Despite these numerous uses and the various chemical constituents reported in P. oleracea, no data on the toxicity of the plant could be found in the available literature, although the plant is reported to contain cardiac glycosides and oxalic acids, which can be toxic. This work is therefore aimed at establishing the safety or otherwise of P. oleracea with regard to its numerous uses in traditional medicine, as vegetable to human and as animal feed.

MATERIALS AND METHODS

Plant material: The plant Portulaca oleracea was collected around Samaru Village near Ahmadu Bello University, Zaria, Nigeria in October 2004 and identified by the herbarium unit of the Department of Biological Sciences, Ahmadu Bello University and Zaria, Nigeria. A voucher specimen (No. 2389) has been deposited in the same place.

Preparation and extraction of the plant material: The plant material was dried in shade and grounded to a coarse powder. Fifty grams of the powdered material macerated with 250 mL methanol at room temperature for 24 h. The extract was filtered and dried at 40°C under vacuum. The yield was 14.5% (w/w).

Animals used: Swiss albino mice (17-24 g) of either sex maintained at the animal house of the Department Pharmacology and Clinical Pharmacy, Ahmadu Bello University, Zaria were used for the determination of the LD50. The animals were housed in well-ventilated room at temperature 24±2°C; fed with standard feeds and water ad libitum. The protocol for the study was approved by Ahmadu Bello University Ethics Committee (ABUEC) responsible for the implementation of ethics in animal experimentation.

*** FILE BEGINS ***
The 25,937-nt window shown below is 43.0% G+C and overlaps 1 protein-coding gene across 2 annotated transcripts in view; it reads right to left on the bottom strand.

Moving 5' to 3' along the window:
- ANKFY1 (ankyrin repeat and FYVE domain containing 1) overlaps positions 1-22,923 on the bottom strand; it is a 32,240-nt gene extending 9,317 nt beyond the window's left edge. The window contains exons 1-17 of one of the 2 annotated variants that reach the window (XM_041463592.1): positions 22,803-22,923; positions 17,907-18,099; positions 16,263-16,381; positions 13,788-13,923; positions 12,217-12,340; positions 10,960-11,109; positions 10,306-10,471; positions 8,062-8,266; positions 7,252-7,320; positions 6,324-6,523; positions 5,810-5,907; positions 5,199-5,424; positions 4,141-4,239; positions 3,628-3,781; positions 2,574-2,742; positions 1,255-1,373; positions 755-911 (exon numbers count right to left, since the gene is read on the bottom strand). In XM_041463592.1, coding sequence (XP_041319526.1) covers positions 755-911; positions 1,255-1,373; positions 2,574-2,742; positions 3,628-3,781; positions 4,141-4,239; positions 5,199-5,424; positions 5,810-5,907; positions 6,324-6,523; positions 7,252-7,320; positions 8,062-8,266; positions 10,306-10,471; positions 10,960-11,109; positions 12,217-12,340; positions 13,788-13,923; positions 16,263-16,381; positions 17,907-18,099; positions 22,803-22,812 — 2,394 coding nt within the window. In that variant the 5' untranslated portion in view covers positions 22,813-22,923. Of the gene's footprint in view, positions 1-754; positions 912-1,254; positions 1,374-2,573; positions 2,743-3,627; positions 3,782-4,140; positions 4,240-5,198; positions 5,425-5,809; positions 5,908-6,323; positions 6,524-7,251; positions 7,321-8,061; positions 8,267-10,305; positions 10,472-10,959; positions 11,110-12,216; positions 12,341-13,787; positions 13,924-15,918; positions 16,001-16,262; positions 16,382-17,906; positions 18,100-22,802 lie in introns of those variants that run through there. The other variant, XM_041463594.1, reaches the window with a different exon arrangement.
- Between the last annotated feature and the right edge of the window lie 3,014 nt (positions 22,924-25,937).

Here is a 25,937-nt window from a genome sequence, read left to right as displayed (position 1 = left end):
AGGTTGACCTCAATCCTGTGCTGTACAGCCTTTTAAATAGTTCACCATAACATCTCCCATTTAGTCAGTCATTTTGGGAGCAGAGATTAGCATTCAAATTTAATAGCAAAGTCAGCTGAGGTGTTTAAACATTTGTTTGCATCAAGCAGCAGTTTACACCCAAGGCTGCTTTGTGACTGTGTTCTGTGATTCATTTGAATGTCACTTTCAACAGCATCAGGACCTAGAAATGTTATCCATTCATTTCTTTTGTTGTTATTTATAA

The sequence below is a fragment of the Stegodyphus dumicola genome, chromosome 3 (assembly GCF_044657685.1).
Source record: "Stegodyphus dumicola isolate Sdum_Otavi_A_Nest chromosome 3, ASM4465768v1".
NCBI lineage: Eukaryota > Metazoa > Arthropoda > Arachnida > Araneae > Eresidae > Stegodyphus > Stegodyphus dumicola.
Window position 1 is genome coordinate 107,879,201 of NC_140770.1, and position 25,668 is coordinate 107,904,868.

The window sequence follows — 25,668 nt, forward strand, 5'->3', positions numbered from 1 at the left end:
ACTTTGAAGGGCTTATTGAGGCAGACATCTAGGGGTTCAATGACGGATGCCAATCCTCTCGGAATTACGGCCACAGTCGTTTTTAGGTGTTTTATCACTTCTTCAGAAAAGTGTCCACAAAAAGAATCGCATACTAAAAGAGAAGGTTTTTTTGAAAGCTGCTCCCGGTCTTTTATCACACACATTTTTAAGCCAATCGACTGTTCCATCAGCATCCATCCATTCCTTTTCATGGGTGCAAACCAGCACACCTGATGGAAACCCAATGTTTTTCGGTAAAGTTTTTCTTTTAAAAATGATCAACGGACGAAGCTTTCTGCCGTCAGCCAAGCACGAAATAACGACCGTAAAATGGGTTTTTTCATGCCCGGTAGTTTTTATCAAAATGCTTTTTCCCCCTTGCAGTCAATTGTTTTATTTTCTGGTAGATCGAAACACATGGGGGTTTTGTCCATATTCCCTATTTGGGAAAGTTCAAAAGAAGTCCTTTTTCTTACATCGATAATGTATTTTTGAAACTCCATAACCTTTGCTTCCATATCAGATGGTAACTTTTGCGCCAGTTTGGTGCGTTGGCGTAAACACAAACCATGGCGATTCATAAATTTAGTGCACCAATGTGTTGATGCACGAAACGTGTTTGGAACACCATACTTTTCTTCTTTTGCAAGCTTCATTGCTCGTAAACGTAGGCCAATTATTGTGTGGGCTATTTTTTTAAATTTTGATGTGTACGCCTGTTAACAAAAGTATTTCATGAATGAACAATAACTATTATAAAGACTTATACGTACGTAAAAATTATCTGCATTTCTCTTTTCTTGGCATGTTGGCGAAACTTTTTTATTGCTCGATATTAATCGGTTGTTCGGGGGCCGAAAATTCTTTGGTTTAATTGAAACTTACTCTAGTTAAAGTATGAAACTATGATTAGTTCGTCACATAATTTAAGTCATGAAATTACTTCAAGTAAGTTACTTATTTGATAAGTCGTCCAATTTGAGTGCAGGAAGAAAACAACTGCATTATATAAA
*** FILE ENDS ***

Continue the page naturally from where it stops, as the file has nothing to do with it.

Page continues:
Acute toxicity: Different doses of the extract were injected intraperitoneally into six groups of four mice each. The number of death was counted at 24 h after treatment. The LD50 values were determined by the methods of Karber; Miller and Tainter and Muench and Reed as modified by Aliu and Nwude (1982).

Histopathology: Tissue section of the liver, kidney, lungs and heart were fixed in 10% buffered formalin for 72 h. The tissues were processed using technicon and sectioned at 5 μm, they were mounted on clean glass slides, dried at room temperature and stained with Haematoxylin and Eosin. This was cover slipped and dried. The slides were studied using Zeiss microscope (Arthur and John, 1978).

RESULTS AND DISCUSSION

The sign and symptoms observed before the death of the animals include micturation, muscle weakness, dypsnoea, sedation and diarrhea, which were all observed to be dose dependent. The increased micturation resulting from increased diuresis observed can be attributed to the presence of the flavonoids and the diarrhoea might be due to the anthraquinones and its derivatives (Leung and Forster, 1996; Ezekwe et al., 1999).